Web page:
It’s officially winter which means snowfall is imminent! There are an estimated 11,500 snow shovel-related injuries and medical emergencies a year. Follow these tips to prevent aches and pains this winter season.
“As residents of the Midwest, we understand weather can be subject to change in the blink of an eye. When heading out for snow removal, check for icy conditions underneath the snow. This can prevent slips and falls that could lead to unplanned injuries and expensive emergency room visits,” says Justin Rumpza, PT, DPT.
Proper form can help prevent injury. 3 tips on snow shoveling technique from a physical therapist:
- Decrease the amount of snow you are lifting in each load. Make sure the shovel is not too short for you and feels comfortable.
- Adjust your form to help reduce risk of injury- lift with your legs, not your back. Decrease twisting when throwing the snow.
- A split stance is a powerful stance to use when shoveling and can protect the lower back.
Pre-Shoveling Warm-Up Exercises (PDF link go.illinois.edu/WarmUps)
Pick a few exercises to warm your body up before going to work on that fresh powder. This can significantly reduce the risk of muscle strain!
- Sidelying Open Book Thoracic Lumbar Rotation and Extension- This is a great mobility exercise to help loosen up that stiff back after a long night of stationary rest.
- Romanian Deadlift- This exercise focuses on activation of those glutes, the big butt muscles that are the largest muscle in your body and can take on the challenge of shoveling snow.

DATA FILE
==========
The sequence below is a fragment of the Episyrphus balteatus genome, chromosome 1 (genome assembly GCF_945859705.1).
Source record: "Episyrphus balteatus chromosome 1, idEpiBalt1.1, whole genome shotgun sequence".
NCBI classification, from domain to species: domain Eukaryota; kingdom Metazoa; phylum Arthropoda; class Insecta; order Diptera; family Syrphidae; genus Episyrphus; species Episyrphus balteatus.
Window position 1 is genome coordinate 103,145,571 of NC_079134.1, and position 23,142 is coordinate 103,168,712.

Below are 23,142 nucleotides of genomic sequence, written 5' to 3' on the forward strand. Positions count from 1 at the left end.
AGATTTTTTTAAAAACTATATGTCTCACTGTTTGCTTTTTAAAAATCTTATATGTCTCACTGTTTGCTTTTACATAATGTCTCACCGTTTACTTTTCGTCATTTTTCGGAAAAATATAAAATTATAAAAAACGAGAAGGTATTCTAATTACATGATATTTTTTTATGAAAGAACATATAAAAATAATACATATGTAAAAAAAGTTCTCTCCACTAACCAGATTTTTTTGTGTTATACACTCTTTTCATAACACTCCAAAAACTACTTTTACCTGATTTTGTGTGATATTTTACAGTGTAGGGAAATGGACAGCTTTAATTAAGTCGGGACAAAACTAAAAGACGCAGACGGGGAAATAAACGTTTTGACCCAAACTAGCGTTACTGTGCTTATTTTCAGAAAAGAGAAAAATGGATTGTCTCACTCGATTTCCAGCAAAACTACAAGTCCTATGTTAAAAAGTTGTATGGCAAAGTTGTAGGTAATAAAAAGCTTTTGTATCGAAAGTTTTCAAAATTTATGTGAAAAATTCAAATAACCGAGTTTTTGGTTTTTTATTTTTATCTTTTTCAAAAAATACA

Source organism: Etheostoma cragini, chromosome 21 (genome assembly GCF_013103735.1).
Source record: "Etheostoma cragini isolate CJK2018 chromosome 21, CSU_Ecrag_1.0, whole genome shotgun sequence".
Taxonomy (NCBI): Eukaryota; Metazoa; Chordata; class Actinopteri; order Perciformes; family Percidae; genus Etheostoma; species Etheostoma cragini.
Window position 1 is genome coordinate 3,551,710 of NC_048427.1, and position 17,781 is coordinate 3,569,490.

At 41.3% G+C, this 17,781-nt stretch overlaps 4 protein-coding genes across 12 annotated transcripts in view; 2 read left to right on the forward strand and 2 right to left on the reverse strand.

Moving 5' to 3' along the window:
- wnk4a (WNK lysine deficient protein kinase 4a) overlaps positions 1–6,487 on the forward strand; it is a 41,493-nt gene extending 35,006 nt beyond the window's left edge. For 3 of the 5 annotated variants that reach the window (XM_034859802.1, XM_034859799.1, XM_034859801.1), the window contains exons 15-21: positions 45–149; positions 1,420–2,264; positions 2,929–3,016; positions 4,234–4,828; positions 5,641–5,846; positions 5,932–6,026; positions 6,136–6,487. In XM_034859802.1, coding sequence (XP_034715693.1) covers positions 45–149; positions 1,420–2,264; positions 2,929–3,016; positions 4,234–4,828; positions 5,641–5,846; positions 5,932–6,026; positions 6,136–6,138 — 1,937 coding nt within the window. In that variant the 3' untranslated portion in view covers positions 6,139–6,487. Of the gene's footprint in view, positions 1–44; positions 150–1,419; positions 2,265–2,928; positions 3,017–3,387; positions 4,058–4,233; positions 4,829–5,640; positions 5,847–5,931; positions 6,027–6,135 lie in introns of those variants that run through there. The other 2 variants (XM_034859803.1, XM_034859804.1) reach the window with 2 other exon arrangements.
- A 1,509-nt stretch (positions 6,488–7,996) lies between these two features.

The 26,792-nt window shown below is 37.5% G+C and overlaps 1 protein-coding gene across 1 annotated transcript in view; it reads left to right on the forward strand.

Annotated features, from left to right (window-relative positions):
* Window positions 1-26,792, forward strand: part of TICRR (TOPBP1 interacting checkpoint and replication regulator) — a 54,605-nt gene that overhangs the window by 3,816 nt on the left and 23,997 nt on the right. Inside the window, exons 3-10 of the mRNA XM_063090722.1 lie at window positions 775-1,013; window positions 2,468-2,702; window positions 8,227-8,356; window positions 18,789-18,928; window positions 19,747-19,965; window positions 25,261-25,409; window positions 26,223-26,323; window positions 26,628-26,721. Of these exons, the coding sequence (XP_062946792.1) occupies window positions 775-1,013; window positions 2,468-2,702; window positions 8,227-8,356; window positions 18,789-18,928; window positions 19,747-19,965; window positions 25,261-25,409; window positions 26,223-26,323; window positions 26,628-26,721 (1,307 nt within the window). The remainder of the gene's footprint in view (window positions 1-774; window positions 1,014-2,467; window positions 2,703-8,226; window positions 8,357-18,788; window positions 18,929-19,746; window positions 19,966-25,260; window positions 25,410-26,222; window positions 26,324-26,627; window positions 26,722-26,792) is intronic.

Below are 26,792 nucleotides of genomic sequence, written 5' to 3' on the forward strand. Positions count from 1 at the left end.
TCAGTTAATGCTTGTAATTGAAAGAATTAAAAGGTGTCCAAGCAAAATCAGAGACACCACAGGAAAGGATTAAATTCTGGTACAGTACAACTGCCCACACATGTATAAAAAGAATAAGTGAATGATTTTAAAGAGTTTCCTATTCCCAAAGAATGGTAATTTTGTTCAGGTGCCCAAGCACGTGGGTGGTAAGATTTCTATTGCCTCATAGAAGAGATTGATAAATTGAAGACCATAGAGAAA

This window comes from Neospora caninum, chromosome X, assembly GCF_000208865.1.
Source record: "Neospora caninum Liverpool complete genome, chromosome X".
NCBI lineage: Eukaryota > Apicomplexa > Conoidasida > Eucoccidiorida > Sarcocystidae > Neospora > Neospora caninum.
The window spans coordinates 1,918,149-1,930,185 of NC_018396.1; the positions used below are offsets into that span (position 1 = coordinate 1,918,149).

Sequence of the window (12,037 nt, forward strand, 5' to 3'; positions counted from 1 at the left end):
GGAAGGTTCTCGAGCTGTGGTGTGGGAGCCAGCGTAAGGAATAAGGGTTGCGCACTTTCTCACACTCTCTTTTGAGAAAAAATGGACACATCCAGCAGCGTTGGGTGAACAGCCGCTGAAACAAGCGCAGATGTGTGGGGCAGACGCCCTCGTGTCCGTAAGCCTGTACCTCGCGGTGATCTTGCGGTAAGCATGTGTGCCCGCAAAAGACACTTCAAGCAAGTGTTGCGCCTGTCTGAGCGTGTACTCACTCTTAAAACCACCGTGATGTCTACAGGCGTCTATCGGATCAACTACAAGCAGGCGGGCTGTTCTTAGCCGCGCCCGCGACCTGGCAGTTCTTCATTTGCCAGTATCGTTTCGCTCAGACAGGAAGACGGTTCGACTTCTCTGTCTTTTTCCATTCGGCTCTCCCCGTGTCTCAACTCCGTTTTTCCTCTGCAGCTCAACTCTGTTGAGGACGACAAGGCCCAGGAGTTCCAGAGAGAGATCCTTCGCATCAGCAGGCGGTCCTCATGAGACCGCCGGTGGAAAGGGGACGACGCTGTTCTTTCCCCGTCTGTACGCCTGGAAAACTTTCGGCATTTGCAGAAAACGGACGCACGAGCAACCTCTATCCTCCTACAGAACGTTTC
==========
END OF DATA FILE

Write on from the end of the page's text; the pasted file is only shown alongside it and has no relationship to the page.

- Mini Squat with Counter Support- Another great exercise to warm up those big quadriceps muscles on the other side of your legs. Remember you’re lifting with your legs today, not your back.
- Jumping Jacks- I know, you haven’t done these since junior high gym class, but they remain a great way to get the blood flowing through the body.
Prevent aches and pains with these 3 takeaways from Dr. Cheryl True:
- Keeping active rather than being sedentary in the following days can reduce muscle soreness. Gentle exercise such as walking or stretching can warm and stretch sore muscles and increase blood flow to those areas. Applying ice to especially sore spots can reduce inflammation. Apply ice to those areas for 20 min intervals over the first 24-48 hours, then alternate with heat. Usually, after a couple of days, you will start to feel better.
- A warm bath with Epsom salts can also relax tight muscles.
- Staying well-hydrated and eating a healthy diet can be helpful for recovery after shoveling. Protein-rich foods and complex carbohydrates are essential for muscle repair.
Injuries do happen, so be prepared to seek medical advice if you’re faced with these scenarios.
- If you have chest pain, shortness of breath, or other worrisome symptoms of heart disease that develop while shoveling, stop and seek care immediately. The combination of physical exertion and cold air can trigger a heart attack in at-risk individuals.
- If you've had a fall or have areas of injury that have unusual or unexpected pain or swelling that isn't improving or worsens, call your primary care physician for advice, or a musculoskeletal specialist for treatment in reducing and managing your symptoms.